Reserve Bank of India holds key interest rate, says MPC refused Ministry invite

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RBI holds key interest rate, says MPC refused Ministry invite
RBI holds key interest rate, says MPC refused Ministry invite

New Delhi : Belying the government and India Inc's hopes, the RBI, in its second bi-monthly monetary policy review of 2017-18, on Wednesday kept its key lending rate unchanged at 6.25 per cent, while Governor Urjit Patel disclosed that the Monetary Policy Committee had turned down the Finance Ministry's invite for a discussion ahead of its meeting.

Meanwhile, industry described the decision as along expected lines and hoped the latest fall in inflation would lead the central bank to ease rates in the near future. 

However, to induce liquidity into the system, the Reserve Bank of India (RBI) reduced by 50 basis points to 20 per cent the Statutory Liquidity Ratio (SLR) - a reserve requirement that commercial banks must maintain. It kept at 4 per cent the cash reserve ratio (CRR), or the quantum of liquid funds the commercial banks have to keep.

Announcing status quo on the key interest rate, Patel said the abrupt fall in inflation in April "from the firming trajectory that was developing in February and March has raised several issues that have to be factored into the inflation projections.

"Risks are evenly balanced, although the spatial and temporal distribution of the monsoon and the government staying the course in effective food management will play a critical role in the evolution of risks."

This is the fourth consecutive policy review in which the apex bank kept its repo, or short-term lending rate, unchanged since reducing it by 25 basis points to 6.25 per cent in October 2016.

Consequently, the reverse repo rate, under the liquidity adjustment facility, remains at 6 per cent, and the marginal standing facility rate and the bank rate at 6.5 per cent.

The decision to maintain the repo rate was taken by the six-member MPC headed by Patel, which voted five-to-one in favour of holding the rate - the first time when it did not take a unanimous decision since beginning work in October last year. Its six members are equally divided amongst government nominees and the RBI.

At its last policy review in April, the RBI had kept the key lending rate unchanged but narrowed its policy corridor and hiked reverse repo rate to six per cent. In a press briefing after announcing the rates, Patel disclosed that the committee had turned down the Finance Ministry's invite for a discussion ahead of its policy review meeting.

Asked if this represented an assault on the RBI's autonomy, he only said the MPC did not accept the invite. The RBI also raised concern on the farm loan waivers saying that such actions increase the risk of slippages and contribute to inflation sooner or later.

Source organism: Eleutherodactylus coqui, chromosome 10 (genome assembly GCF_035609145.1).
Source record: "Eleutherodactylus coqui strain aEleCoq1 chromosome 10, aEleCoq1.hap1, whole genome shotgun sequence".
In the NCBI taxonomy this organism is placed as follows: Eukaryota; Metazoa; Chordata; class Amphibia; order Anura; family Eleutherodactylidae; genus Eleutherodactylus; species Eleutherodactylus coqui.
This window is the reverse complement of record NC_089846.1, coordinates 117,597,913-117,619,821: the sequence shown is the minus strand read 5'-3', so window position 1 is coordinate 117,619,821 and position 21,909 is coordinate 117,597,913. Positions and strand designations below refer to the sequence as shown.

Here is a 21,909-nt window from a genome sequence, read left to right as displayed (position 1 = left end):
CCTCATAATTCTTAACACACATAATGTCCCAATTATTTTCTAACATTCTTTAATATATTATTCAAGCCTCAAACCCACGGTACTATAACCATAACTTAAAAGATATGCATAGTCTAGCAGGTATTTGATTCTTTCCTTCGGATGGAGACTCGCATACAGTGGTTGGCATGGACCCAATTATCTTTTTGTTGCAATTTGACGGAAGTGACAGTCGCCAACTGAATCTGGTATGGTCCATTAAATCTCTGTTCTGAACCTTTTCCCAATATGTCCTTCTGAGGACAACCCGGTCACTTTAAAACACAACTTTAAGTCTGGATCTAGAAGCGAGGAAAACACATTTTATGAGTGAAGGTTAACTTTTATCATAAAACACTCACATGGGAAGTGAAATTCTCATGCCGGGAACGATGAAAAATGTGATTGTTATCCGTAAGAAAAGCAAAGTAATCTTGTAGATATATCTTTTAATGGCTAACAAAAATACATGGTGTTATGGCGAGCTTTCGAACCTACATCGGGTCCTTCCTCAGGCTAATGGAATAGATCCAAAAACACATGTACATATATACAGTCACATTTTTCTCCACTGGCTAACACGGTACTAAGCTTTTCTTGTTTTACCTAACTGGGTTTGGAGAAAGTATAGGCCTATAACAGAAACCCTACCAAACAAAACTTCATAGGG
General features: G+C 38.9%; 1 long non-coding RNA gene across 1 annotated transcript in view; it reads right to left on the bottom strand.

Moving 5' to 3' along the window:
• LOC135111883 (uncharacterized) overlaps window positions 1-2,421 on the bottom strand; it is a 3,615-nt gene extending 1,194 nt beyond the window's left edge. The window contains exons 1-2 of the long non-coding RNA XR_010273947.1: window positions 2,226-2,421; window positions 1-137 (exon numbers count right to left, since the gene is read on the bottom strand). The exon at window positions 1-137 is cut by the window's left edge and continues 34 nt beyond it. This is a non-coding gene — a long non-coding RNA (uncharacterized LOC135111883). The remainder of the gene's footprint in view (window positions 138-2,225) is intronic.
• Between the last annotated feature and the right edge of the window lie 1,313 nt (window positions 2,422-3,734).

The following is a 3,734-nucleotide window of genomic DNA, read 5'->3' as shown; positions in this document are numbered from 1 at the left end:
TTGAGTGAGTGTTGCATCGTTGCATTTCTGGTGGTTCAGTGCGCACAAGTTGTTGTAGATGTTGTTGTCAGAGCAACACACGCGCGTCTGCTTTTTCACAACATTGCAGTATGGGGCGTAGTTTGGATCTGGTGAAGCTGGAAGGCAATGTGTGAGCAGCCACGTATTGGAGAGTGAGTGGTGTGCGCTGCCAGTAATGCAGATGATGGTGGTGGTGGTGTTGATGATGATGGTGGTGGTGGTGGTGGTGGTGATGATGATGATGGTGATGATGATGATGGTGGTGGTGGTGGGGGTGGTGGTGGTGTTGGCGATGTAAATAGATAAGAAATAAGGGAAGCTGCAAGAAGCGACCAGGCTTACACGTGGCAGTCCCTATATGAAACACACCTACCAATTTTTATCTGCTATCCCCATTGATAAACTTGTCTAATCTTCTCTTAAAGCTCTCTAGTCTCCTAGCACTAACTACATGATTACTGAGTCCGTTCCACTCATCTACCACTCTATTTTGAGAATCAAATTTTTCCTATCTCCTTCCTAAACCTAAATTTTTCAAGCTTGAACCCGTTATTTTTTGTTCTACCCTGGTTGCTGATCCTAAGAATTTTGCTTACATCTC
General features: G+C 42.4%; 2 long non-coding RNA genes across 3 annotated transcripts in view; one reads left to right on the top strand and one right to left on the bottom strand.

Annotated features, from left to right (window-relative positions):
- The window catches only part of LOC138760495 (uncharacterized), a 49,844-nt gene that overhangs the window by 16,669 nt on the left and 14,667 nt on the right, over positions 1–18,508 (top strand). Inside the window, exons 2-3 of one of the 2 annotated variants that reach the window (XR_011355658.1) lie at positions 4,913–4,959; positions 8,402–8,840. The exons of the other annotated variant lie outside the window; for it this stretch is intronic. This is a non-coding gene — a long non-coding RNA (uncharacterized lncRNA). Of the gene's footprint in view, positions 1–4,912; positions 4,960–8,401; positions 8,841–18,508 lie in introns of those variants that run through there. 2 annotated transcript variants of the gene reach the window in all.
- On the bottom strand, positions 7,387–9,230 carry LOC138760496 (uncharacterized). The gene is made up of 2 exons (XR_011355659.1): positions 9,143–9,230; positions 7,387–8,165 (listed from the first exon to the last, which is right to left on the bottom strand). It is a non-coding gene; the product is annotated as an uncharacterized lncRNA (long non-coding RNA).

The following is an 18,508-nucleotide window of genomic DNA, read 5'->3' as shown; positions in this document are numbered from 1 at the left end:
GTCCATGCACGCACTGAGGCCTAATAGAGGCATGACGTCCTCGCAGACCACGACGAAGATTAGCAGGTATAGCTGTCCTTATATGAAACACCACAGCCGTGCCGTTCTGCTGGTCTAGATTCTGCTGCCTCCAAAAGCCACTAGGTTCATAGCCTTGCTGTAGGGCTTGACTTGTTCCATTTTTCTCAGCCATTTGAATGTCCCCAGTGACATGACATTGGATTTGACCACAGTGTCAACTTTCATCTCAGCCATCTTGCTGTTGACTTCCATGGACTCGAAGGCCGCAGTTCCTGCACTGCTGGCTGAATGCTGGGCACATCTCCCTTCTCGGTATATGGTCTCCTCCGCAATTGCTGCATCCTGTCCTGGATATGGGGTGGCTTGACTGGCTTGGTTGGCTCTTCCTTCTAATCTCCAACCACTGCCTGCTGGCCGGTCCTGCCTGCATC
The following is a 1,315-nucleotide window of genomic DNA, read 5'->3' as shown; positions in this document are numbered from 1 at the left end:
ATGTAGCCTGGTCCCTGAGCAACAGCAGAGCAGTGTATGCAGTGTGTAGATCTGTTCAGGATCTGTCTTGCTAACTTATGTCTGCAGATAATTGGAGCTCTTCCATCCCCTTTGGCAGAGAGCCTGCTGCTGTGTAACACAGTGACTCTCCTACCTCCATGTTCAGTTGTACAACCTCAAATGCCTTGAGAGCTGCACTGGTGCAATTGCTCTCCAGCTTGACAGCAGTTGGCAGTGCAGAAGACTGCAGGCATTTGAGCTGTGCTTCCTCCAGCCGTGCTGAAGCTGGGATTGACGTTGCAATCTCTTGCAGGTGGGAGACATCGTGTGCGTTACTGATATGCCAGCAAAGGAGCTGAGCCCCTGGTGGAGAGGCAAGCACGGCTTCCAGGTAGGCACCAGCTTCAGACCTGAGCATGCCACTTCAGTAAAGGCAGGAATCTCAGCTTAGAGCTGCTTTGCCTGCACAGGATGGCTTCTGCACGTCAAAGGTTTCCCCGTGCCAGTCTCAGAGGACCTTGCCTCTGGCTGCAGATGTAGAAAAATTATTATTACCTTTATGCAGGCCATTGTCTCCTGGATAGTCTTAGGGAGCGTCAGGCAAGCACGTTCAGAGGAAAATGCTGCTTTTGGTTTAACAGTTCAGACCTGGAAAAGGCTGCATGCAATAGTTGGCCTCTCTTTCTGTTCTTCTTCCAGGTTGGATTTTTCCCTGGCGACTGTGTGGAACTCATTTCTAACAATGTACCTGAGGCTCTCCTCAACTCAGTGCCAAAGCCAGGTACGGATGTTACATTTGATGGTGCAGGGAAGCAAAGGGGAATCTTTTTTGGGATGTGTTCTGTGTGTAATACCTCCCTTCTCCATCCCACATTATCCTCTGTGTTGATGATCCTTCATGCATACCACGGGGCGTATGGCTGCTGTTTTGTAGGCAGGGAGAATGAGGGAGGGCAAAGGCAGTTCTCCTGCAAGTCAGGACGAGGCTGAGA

Patel said that states should avoid going down the "slippery path" as such measures can erode fiscal gains made over the previous 2-3 years. 

Asked if the effect of demonetisation was evident in the 2016-17 GDP growth of 7.1 per cent, Patel said that the data needs to be analysed first before reaching such strong conclusions. 

Delinking the slowdown in GDP growth demonetisation, he said that the deceleration was visible from the fiscal's very first quarter and the slowdown in GDP was majorly because of deceleration in capital formation. 

On remonetisation, RBI Deputy Governor B.P. Kanungo said that there was no shortage of cash as 82.6 per cent of economy had been remonetised. 

In the first official reaction to the RBI decision, Chief Economic Advisor Arvind Subramanian felt the central bank had overstated the risks on inflation, noting the inflation outlook has been benign, while growth in the economy has decelerated along with slowdown in private investment, credit growth and gross capital formation.

"Seldom have economic conditions and outlook pointed so strongly towards monetary policy easing," he said.

Welcoming the SLR reduction, industry chamber Ficci's President Pankaj Patel said that a lending rates cut was much needed, given that domestic private investments have been persistently weak. 

"Also, the GDP numbers released last week clearly reflect the effect of demonetisation panning out in the fourth quarter of last fiscal. At this juncture, the central bank signalling a move towards an accommodating stance would have helped uplift the sentiment," he said. 

Suvodeep Rakshit, Senior Economist at Kotak Institutional Equities, said that they "maintained expectation that the RBI will likely remain on a pause as it continues to watch out for the evolving inflationary conditions". 

"We believe that a case for a rate cut will be strengthened only with a downside surprise to RBI's inflation estimates for the second half of 2017-18."